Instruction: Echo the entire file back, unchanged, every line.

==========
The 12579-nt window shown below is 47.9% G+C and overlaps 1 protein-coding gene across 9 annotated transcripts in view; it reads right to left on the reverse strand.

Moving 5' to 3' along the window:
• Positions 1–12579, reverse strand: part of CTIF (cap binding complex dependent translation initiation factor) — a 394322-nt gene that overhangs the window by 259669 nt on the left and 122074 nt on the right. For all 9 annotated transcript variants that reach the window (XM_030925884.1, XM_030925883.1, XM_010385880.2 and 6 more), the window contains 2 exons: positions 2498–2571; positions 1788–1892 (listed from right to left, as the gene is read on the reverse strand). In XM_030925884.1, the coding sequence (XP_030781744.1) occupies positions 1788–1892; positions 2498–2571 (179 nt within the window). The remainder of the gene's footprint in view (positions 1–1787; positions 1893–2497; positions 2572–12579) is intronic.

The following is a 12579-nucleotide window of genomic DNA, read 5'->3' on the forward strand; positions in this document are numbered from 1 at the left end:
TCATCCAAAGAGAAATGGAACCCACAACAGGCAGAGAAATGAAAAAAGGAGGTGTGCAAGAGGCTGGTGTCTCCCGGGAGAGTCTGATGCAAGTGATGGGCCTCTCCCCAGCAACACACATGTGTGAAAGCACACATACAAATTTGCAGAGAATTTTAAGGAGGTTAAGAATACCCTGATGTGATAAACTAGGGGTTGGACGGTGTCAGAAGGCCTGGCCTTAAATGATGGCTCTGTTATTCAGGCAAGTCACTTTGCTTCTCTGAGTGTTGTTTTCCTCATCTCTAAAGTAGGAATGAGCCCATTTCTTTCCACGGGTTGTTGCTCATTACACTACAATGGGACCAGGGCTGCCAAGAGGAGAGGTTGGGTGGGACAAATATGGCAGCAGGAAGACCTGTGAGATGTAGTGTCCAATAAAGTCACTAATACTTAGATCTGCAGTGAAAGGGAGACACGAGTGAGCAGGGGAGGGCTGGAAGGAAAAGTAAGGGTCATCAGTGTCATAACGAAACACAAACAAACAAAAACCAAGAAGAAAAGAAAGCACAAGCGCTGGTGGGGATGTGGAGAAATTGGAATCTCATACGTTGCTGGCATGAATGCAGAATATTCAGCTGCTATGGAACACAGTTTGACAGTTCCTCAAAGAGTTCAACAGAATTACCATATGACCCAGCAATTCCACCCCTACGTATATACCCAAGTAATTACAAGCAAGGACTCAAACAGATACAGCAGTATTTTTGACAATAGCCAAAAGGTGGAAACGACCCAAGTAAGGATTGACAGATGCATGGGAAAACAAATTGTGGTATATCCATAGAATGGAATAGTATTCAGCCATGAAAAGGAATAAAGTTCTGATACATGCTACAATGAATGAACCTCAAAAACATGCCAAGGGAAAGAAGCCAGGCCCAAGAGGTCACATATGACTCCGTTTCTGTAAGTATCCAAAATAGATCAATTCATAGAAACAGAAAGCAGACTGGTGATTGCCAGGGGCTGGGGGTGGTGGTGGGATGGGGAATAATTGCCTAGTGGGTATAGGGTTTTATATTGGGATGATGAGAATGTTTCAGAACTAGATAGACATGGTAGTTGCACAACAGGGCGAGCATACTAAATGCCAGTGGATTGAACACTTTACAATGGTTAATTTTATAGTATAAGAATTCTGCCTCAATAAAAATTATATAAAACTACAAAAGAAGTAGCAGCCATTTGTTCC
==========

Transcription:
The 12579-nt window shown below is 47.9% G+C and overlaps 1 protein-coding gene across 9 annotated transcripts in view; it reads right to left on the reverse strand.

Moving 5' to 3' along the window:
• Positions 1–12579, reverse strand: part of CTIF (cap binding complex dependent translation initiation factor) — a 394322-nt gene that overhangs the window by 259669 nt on the left and 122074 nt on the right. For all 9 annotated transcript variants that reach the window (XM_030925884.1, XM_030925883.1, XM_010385880.2 and 6 more), the window contains 2 exons: positions 2498–2571; positions 1788–1892 (listed from right to left, as the gene is read on the reverse strand). In XM_030925884.1, the coding sequence (XP_030781744.1) occupies positions 1788–1892; positions 2498–2571 (179 nt within the window). The remainder of the gene's footprint in view (positions 1–1787; positions 1893–2497; positions 2572–12579) is intronic.

The following is a 12579-nucleotide window of genomic DNA, read 5'->3' on the forward strand; positions in this document are numbered from 1 at the left end:
TCATCCAAAGAGAAATGGAACCCACAACAGGCAGAGAAATGAAAAAAGGAGGTGTGCAAGAGGCTGGTGTCTCCCGGGAGAGTCTGATGCAAGTGATGGGCCTCTCCCCAGCAACACACATGTGTGAAAGCACACATACAAATTTGCAGAGAATTTTAAGGAGGTTAAGAATACCCTGATGTGATAAACTAGGGGTTGGACGGTGTCAGAAGGCCTGGCCTTAAATGATGGCTCTGTTATTCAGGCAAGTCACTTTGCTTCTCTGAGTGTTGTTTTCCTCATCTCTAAAGTAGGAATGAGCCCATTTCTTTCCACGGGTTGTTGCTCATTACACTACAATGGGACCAGGGCTGCCAAGAGGAGAGGTTGGGTGGGACAAATATGGCAGCAGGAAGACCTGTGAGATGTAGTGTCCAATAAAGTCACTAATACTTAGATCTGCAGTGAAAGGGAGACACGAGTGAGCAGGGGAGGGCTGGAAGGAAAAGTAAGGGTCATCAGTGTCATAACGAAACACAAACAAACAAAAACCAAGAAGAAAAGAAAGCACAAGCGCTGGTGGGGATGTGGAGAAATTGGAATCTCATACGTTGCTGGCATGAATGCAGAATATTCAGCTGCTATGGAACACAGTTTGACAGTTCCTCAAAGAGTTCAACAGAATTACCATATGACCCAGCAATTCCACCCCTACGTATATACCCAAGTAATTACAAGCAAGGACTCAAACAGATACAGCAGTATTTTTGACAATAGCCAAAAGGTGGAAACGACCCAAGTAAGGATTGACAGATGCATGGGAAAACAAATTGTGGTATATCCATAGAATGGAATAGTATTCAGCCATGAAAAGGAATAAAGTTCTGATACATGCTACAATGAATGAACCTCAAAAACATGCCAAGGGAAAGAAGCCAGGCCCAAGAGGTCACATATGACTCCGTTTCTGTAAGTATCCAAAATAGATCAATTCATAGAAACAGAAAGCAGACTGGTGATTGCCAGGGGCTGGGGGTGGTGGTGGGATGGGGAATAATTGCCTAGTGGGTATAGGGTTTTATATTGGGATGATGAGAATGTTTCAGAACTAGATAGACATGGTAGTTGCACAACAGGGCGAGCATACTAAATGCCAGTGGATTGAACACTTTACAATGGTTAATTTTATAGTATAAGAATTCTGCCTCAATAAAAATTATATAAAACTACAAAAGAAGTAGCAGCCATTTGTTCC